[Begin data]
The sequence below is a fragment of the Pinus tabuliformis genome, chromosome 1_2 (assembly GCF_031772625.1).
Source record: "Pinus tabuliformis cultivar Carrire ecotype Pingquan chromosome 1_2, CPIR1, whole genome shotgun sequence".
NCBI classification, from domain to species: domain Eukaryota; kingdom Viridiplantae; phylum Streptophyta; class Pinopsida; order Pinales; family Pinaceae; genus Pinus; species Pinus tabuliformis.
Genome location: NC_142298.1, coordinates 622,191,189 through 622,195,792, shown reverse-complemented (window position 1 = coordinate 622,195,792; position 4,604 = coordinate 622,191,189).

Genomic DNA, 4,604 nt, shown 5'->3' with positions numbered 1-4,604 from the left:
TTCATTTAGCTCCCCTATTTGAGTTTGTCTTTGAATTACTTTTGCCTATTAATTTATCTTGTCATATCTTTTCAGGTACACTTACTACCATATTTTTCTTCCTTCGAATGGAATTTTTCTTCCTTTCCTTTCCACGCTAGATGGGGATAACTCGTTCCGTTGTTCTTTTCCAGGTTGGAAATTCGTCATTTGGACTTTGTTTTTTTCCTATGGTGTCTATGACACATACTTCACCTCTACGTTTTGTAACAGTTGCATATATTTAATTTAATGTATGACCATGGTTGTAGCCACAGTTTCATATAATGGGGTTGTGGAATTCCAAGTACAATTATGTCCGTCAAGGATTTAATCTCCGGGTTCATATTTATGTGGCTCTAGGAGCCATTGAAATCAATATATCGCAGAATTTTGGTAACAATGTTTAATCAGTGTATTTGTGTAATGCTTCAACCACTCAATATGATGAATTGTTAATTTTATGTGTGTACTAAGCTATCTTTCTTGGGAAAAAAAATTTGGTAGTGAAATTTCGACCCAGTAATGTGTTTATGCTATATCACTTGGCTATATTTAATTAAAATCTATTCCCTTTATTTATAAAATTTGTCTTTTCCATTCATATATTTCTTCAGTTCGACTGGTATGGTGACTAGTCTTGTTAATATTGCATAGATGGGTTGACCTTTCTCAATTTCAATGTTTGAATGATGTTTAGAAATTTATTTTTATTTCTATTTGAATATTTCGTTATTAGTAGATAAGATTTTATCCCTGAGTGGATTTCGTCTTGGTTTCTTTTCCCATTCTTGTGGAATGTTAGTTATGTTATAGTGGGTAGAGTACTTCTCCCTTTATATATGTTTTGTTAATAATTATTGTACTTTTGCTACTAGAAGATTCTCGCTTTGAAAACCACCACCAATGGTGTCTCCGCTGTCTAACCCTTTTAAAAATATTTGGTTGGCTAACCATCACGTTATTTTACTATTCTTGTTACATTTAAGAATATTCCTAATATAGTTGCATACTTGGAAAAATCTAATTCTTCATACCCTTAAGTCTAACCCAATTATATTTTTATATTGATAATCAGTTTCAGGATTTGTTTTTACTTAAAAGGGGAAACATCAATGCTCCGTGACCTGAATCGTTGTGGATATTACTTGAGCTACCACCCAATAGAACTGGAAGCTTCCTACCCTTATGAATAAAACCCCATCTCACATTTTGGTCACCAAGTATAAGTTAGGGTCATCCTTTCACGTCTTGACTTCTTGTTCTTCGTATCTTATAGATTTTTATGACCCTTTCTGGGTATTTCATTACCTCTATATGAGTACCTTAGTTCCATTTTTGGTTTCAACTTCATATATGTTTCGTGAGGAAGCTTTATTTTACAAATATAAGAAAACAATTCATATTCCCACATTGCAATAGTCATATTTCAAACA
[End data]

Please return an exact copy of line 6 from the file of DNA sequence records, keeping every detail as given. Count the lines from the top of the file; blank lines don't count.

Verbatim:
TTCATTTAGCTCCCCTATTTGAGTTTGTCTTTGAATTACTTTTGCCTATTAATTTATCTTGTCATATCTTTTCAGGTACACTTACTACCATATTTTTCTTCCTTCGAATGGAATTTTTCTTCCTTTCCTTTCCACGCTAGATGGGGATAACTCGTTCCGTTGTTCTTTTCCAGGTTGGAAATTCGTCATTTGGACTTTGTTTTTTTCCTATGGTGTCTATGACACATACTTCACCTCTACGTTTTGTAACAGTTGCATATATTTAATTTAATGTATGACCATGGTTGTAGCCACAGTTTCATATAATGGGGTTGTGGAATTCCAAGTACAATTATGTCCGTCAAGGATTTAATCTCCGGGTTCATATTTATGTGGCTCTAGGAGCCATTGAAATCAATATATCGCAGAATTTTGGTAACAATGTTTAATCAGTGTATTTGTGTAATGCTTCAACCACTCAATATGATGAATTGTTAATTTTATGTGTGTACTAAGCTATCTTTCTTGGGAAAAAAAATTTGGTAGTGAAATTTCGACCCAGTAATGTGTTTATGCTATATCACTTGGCTATATTTAATTAAAATCTATTCCCTTTATTTATAAAATTTGTCTTTTCCATTCATATATTTCTTCAGTTCGACTGGTATGGTGACTAGTCTTGTTAATATTGCATAGATGGGTTGACCTTTCTCAATTTCAATGTTTGAATGATGTTTAGAAATTTATTTTTATTTCTATTTGAATATTTCGTTATTAGTAGATAAGATTTTATCCCTGAGTGGATTTCGTCTTGGTTTCTTTTCCCATTCTTGTGGAATGTTAGTTATGTTATAGTGGGTAGAGTACTTCTCCCTTTATATATGTTTTGTTAATAATTATTGTACTTTTGCTACTAGAAGATTCTCGCTTTGAAAACCACCACCAATGGTGTCTCCGCTGTCTAACCCTTTTAAAAATATTTGGTTGGCTAACCATCACGTTATTTTACTATTCTTGTTACATTTAAGAATATTCCTAATATAGTTGCATACTTGGAAAAATCTAATTCTTCATACCCTTAAGTCTAACCCAATTATATTTTTATATTGATAATCAGTTTCAGGATTTGTTTTTACTTAAAAGGGGAAACATCAATGCTCCGTGACCTGAATCGTTGTGGATATTACTTGAGCTACCACCCAATAGAACTGGAAGCTTCCTACCCTTATGAATAAAACCCCATCTCACATTTTGGTCACCAAGTATAAGTTAGGGTCATCCTTTCACGTCTTGACTTCTTGTTCTTCGTATCTTATAGATTTTTATGACCCTTTCTGGGTATTTCATTACCTCTATATGAGTACCTTAGTTCCATTTTTGGTTTCAACTTCATATATGTTTCGTGAGGAAGCTTTATTTTACAAATATAAGAAAACAATTCATATTCCCACATTGCAATAGTCATATTTCAAACA